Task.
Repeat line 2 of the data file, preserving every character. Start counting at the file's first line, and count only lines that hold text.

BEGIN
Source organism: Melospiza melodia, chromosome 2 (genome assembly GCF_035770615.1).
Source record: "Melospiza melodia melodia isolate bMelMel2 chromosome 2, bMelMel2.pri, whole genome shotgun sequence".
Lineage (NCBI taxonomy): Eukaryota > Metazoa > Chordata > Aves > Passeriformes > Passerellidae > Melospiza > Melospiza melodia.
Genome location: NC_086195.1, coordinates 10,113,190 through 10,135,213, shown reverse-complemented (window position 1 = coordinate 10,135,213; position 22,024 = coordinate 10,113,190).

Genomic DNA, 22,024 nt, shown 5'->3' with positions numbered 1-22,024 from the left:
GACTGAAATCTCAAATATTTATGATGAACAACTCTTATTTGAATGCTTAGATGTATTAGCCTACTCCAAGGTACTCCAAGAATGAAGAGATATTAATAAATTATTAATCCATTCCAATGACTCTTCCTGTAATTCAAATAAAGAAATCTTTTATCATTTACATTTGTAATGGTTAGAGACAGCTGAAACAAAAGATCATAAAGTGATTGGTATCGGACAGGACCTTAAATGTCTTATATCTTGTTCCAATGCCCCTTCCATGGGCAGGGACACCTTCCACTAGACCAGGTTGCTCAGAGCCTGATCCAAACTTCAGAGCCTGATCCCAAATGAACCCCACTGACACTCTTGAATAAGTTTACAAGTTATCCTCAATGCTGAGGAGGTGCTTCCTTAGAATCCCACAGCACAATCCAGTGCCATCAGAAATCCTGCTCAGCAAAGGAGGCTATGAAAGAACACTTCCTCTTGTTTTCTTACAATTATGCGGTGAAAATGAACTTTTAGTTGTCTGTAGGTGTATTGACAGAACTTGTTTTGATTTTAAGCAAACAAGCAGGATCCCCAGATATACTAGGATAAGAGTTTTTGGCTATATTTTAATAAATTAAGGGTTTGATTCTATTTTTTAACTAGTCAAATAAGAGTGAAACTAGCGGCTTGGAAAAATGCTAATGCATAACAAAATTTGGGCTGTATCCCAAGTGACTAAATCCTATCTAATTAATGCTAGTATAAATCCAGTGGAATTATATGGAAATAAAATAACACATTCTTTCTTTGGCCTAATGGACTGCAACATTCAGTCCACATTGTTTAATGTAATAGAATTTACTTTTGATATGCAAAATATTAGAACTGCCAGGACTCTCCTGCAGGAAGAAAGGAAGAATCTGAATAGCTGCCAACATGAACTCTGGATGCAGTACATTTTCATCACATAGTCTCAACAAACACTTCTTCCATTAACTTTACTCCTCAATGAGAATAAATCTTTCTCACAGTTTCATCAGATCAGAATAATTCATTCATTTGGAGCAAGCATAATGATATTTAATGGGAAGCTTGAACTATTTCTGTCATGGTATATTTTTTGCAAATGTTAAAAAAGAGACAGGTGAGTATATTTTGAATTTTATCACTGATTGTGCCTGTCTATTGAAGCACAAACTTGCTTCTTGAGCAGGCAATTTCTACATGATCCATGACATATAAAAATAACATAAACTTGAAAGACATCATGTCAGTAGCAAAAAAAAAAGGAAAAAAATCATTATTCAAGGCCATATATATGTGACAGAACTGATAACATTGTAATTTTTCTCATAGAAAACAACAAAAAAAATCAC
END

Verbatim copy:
Source record: "Melospiza melodia melodia isolate bMelMel2 chromosome 2, bMelMel2.pri, whole genome shotgun sequence".